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If you had the ability to make one and only one change that effects the safety of the members on your job, what would that one change be? There are often many things that effect our safety and it is often difficult to prioritize the issues. Additionally, many of us either feel we are not in a position to effect change. I believe we are all able to effect positive change, even as entry-level firefighters.

There are four areas that account for a majority of the line of duty deaths and injuries in the American fire service (below). I believe that we can all have a direct impact on each of these four areas. Make a daily choice to address these and other issues.

1) Accountability. It is not really about a system (passport, tags etc...) it should be more about maintaining three things: contact by touch, voice or sight. If any of these are lost, accountability is lost. The company officer is the vital link (as in almost every area) to good accountability. Company officers need to instill a respect for discipline (not punishment) on the fireground that eliminates freelancing and leads to close accountability.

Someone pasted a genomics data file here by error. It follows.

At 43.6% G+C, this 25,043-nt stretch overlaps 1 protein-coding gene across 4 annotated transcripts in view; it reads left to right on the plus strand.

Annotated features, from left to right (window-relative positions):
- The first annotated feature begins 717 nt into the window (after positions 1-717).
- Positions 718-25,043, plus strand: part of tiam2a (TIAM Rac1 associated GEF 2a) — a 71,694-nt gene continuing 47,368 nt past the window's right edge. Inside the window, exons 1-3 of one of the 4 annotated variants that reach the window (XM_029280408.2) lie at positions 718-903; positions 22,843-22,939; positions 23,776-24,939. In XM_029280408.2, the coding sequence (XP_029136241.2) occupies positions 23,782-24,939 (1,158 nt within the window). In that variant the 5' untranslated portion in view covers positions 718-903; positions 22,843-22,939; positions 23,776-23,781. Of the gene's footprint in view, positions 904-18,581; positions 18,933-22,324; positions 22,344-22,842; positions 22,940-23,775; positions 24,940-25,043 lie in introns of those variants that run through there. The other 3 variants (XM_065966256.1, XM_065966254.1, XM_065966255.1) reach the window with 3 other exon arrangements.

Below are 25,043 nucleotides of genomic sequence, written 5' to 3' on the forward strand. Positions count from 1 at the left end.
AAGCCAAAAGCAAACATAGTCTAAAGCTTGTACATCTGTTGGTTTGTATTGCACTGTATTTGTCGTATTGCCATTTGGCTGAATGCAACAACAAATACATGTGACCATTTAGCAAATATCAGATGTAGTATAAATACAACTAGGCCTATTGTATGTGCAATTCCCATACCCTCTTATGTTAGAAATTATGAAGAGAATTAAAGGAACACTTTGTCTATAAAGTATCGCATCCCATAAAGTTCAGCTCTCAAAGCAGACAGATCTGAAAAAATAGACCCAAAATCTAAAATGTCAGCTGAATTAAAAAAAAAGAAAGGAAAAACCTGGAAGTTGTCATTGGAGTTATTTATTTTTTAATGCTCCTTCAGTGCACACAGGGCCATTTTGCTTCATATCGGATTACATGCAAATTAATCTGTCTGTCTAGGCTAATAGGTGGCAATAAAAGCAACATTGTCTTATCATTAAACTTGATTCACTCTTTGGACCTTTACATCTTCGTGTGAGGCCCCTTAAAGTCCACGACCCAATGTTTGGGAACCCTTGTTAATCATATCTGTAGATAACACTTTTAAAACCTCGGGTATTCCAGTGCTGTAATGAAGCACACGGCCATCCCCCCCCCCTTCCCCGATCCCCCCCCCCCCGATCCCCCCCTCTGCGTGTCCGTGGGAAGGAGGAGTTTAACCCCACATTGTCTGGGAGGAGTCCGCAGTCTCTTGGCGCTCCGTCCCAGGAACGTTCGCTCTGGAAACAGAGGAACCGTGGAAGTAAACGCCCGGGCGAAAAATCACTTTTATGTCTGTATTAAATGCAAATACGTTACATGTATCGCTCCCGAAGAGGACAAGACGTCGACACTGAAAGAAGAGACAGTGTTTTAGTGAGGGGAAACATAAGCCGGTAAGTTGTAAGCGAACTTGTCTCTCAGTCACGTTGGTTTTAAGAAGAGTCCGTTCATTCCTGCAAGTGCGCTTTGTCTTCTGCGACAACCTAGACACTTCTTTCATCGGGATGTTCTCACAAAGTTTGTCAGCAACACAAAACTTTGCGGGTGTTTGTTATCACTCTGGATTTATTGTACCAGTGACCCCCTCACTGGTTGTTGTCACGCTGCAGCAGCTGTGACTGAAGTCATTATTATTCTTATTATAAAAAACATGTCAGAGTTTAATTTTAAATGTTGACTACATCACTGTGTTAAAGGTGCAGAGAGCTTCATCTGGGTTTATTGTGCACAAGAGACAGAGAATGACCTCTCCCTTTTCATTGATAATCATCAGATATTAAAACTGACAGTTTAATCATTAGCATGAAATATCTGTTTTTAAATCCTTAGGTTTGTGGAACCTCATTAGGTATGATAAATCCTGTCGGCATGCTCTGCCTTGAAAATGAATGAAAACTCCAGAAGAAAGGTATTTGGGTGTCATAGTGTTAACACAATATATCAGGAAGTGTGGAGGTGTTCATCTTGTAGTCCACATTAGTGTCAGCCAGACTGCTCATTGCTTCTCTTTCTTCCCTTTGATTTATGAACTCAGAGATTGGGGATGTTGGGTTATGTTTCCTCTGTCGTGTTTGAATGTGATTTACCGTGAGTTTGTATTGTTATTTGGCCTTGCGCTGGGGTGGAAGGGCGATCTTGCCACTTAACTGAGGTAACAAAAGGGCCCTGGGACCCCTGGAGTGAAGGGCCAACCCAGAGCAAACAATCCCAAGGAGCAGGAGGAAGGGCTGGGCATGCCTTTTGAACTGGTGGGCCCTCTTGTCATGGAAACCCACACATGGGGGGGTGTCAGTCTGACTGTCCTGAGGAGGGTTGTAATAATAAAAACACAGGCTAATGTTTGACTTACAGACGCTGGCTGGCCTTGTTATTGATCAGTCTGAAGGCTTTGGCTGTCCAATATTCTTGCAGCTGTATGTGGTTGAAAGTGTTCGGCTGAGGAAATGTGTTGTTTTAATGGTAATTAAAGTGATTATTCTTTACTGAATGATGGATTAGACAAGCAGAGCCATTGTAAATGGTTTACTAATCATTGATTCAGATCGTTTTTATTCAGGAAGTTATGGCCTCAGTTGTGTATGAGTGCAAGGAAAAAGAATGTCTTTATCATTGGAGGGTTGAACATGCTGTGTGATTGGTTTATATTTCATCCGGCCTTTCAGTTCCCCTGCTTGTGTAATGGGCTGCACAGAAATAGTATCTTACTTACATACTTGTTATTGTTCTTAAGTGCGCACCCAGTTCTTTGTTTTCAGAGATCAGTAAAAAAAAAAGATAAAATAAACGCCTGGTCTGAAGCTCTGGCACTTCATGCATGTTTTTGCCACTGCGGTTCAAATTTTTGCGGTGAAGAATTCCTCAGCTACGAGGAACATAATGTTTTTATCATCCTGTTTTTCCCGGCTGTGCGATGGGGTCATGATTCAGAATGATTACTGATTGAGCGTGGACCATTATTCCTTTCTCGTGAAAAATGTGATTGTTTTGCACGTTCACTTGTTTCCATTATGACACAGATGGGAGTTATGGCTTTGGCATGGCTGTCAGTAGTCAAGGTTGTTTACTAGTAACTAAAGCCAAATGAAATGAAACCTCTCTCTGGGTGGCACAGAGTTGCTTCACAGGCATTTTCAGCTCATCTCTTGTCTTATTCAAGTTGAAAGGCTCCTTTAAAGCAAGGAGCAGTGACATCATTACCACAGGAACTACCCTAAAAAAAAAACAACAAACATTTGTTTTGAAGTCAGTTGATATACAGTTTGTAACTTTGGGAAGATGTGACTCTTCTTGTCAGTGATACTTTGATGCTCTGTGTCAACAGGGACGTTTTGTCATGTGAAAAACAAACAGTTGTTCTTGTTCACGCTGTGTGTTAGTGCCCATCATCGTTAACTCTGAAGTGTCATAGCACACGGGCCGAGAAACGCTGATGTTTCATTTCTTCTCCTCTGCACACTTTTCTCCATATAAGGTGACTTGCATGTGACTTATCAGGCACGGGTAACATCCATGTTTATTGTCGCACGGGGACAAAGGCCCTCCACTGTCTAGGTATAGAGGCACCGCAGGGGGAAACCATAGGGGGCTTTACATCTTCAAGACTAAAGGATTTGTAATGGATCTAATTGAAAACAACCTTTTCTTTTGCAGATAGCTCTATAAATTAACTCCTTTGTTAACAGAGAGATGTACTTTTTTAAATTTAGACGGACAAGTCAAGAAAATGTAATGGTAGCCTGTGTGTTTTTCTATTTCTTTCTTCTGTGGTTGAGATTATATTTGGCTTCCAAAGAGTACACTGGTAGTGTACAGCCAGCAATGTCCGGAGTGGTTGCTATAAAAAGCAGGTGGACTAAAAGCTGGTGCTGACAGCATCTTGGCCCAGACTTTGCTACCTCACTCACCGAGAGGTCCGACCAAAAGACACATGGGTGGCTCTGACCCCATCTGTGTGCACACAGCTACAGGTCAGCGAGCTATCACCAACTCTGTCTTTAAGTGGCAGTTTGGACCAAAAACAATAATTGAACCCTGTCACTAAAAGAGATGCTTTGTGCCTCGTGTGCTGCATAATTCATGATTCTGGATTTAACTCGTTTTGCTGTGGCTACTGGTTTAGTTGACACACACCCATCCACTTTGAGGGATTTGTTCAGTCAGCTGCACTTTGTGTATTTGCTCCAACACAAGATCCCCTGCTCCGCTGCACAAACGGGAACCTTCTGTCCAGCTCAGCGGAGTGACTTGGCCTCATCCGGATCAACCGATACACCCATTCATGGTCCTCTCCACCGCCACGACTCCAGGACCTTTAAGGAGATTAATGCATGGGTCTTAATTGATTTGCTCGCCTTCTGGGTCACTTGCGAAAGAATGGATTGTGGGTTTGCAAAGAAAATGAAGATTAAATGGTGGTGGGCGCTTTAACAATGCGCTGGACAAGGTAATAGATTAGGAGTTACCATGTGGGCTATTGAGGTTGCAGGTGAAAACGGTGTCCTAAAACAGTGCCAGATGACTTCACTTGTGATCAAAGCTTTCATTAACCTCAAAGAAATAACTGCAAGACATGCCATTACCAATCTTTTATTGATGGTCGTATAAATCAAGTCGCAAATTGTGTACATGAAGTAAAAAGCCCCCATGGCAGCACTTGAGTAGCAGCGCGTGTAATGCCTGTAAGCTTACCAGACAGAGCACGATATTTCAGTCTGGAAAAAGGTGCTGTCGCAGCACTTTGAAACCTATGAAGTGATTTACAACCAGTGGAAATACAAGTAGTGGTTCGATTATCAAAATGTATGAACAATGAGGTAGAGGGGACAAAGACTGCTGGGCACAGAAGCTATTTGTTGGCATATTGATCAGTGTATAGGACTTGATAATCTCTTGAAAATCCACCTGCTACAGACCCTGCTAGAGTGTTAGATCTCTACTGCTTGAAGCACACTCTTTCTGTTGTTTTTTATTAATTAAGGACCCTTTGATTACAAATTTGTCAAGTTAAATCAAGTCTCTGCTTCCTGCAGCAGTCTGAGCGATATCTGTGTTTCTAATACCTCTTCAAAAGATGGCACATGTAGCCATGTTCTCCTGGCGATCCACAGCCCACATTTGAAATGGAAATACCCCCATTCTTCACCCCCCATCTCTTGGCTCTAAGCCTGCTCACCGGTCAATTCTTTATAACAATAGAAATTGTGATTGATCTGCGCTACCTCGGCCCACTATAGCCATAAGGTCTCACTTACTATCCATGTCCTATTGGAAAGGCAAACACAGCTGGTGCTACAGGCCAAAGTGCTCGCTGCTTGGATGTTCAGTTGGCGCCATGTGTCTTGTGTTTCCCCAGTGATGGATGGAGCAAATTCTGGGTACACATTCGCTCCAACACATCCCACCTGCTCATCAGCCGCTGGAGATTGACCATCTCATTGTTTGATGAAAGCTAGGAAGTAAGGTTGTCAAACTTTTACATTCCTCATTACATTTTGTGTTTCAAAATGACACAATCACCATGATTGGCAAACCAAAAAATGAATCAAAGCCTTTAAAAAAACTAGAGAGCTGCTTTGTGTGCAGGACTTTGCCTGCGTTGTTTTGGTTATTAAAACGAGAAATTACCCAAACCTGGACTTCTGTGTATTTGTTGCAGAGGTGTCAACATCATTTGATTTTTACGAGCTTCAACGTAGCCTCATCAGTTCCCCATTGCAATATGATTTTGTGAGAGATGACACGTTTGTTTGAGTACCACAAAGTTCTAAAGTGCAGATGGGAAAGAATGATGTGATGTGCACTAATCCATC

2) Fitness, Rest and Rehab. I believe it is our duty and obligation to each other (brothers and sisters) to achieve and maintain an acceptable level of fitness and wellness. We are all we have when our best efforts and training are not enough to keep us out of harms way. In the end, we must be able to count on each other...... We must do a better job resting and rotating and "actively" rehabbing our members.

3) Wear your seat belts and protect your people on the road. Don't wait for the Emergency Traffic Control program to be "hammered-out".......we don't need an agreed upon formal program. Position that big red truck between your people and those that will hurt or kill them. We can work on specific blocking techniques and add cones and signs.........for now Block, Block, Block.

4) In order to make solid, reasoned risk benefit decisions, officers and firefighters need to arm themselves with an extensive knowledge base in building construction, fire behavior, reading smoke and other readily available training topics. It is clear that we are not doing a great job a recognizing rapidly changing fire conditions,,, spend more time on the basic building blocks that will provide the information necessary to make good, informed decisions on the fireground.

What are your thoughts? Tell me about the ONE thing on your job, that if you could or can make that change, would greatly impact the safety of your members.